On Monday night the organization had its soft open at the New York offices of Davis Wright Tremaine, barely seven months after its initial conception as a vehicle for connecting female entrepreneurs with female legal executives.
Dozens of female entrepreneurs, in-house counsel and industry leaders gathered to network and learn what the initiative was all about, what the platform could do for them, and what they could give back.
The group was created to address a problem that many knew existed but few had tried to solve: how to create the equivalent of an old boys club for women.
Founder Breen Sullivan and co-founders Aparna Srinivasan and Sarah Feingold wanted to create a medium that helped a female client base get the advantages, through networking, mentorship and guidance, that they believe many men have been receiving for decades.
It works like this: After receiving membership to the group, female entrepreneurs or co-founders of a pre-Series B companies are connected with female in-house counsel with at least eight years of experience through a curated networking event. The attorneys provide advice and guidance on how to expand and grow the company. Should the company take off, the lawyer would then potentially sit on the advisory board or have another influential role in the growth of the business, helping both parties.
Feingold said last week that the group had already fielded more than 200 applications from 10 U.S. cities and three countries.
Lynn Loacker, partner-in-charge at Davis Wright Tremaine, met Sullivan through a common interest in helping empower women professionals. Loacker founded Project W, which sponsors and organizes meet-ups, pitch sessions and other events to help women entrepreneurs build their networks, access funding and develop scalable and successful businesses, according to the firm’s website.
Project W is also an early sponsor of The Fourth Floor, along with Dentons, McCarter & English and KPMG, among other partners.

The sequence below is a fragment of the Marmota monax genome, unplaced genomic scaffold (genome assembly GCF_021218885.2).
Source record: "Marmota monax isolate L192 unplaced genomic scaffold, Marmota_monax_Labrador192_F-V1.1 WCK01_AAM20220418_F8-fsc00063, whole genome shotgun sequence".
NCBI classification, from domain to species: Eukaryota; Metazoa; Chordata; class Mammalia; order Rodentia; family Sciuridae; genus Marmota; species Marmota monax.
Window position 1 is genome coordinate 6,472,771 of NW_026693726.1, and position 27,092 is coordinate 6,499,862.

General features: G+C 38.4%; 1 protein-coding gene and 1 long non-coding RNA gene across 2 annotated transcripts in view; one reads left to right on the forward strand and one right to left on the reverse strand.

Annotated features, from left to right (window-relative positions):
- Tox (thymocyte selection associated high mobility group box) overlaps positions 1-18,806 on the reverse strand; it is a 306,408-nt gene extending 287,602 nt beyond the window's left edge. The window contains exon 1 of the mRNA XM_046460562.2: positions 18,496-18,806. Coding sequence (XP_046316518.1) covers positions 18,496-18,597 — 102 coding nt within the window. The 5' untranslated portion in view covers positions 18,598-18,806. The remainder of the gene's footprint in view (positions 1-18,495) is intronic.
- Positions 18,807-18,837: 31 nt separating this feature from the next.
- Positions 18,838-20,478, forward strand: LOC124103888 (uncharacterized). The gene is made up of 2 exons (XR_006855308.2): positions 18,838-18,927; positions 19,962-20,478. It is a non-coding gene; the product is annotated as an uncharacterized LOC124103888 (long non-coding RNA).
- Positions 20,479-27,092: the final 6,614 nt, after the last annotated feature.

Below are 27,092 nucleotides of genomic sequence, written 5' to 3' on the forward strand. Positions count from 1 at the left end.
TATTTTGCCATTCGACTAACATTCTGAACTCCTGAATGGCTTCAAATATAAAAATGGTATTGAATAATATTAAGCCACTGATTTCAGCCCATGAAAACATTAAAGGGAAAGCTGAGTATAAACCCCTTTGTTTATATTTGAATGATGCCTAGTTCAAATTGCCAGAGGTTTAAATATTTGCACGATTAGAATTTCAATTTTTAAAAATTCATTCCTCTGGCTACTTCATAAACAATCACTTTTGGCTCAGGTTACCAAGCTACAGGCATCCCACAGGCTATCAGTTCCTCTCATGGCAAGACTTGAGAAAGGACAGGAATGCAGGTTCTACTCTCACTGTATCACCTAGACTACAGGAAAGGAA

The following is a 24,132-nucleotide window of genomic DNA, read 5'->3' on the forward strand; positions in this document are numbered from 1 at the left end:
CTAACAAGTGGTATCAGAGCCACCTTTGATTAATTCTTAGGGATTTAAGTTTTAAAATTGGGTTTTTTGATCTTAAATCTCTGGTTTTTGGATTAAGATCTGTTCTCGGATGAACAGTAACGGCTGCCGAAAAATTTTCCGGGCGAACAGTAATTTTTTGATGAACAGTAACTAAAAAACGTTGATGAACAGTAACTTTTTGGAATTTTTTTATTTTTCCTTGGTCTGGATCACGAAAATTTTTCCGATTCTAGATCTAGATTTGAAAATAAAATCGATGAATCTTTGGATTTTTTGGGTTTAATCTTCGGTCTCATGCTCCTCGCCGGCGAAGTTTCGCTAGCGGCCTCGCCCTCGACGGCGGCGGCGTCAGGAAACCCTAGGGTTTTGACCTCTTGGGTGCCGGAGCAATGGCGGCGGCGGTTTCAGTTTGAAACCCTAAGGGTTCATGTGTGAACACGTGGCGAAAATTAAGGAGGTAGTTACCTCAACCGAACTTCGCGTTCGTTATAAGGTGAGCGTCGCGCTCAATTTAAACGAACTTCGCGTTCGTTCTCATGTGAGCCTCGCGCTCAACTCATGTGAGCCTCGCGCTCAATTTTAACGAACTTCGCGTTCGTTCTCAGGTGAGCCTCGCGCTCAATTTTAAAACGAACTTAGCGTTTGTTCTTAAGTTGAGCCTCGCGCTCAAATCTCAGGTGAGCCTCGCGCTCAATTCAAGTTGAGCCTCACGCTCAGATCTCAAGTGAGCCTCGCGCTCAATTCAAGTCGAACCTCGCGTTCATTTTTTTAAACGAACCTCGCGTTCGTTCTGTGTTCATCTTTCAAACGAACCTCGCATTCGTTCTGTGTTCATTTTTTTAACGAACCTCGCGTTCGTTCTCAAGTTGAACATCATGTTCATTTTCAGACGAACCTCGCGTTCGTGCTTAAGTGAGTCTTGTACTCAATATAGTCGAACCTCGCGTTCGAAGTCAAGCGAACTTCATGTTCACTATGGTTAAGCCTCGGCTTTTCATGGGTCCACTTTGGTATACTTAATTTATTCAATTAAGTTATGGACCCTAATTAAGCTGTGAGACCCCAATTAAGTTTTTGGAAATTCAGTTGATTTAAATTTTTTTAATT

“Breen’s idea of engaging in-house lawyers is a great idea and a great resource that I don’t think has been tapped,” said Loacker, who was responsible for bringing Monday’s Fourth Floor event to Davis Wright’s offices.
Sullivan, who is the chief administrative officer and general counsel at Watermark, said that most of the in-house lawyers she knows think of themselves as “business executives first and lawyers second.”
Sullivan said the name “The Fourth Floor” was inspired by the sense of professional achievement and the ability to help others that comes with entering your 40s.
The startup company founders attending the event were enthusiastic about getting strong advice from accomplished women lawyers, but also about helping to get more women on corporate boards.
Caroline McCaffrey, a former general counsel at Clarifai Inc. and founder of ClearOPS, said it has been very difficult to find a “truly independent” board member and that she would like to be able to put as many women as she can on her board. She said that The Fourth Floor is giving her the opportunity to meet the right people to fill the open seat.
Suzanne Sinatra, founder of personal care company Private Packs, said she had not even thought of having a lawyer on her board. But after hearing what sort of expertise and experience in-house counsel can bring to the table, she said she wants her first board member to be an attorney.
“It’s important we have more women running companies,” Loacker said. “Change starts from the top, and if we have more women running companies, there will be more women on boards, there will be parity in pay and promotion. It rolls forward.”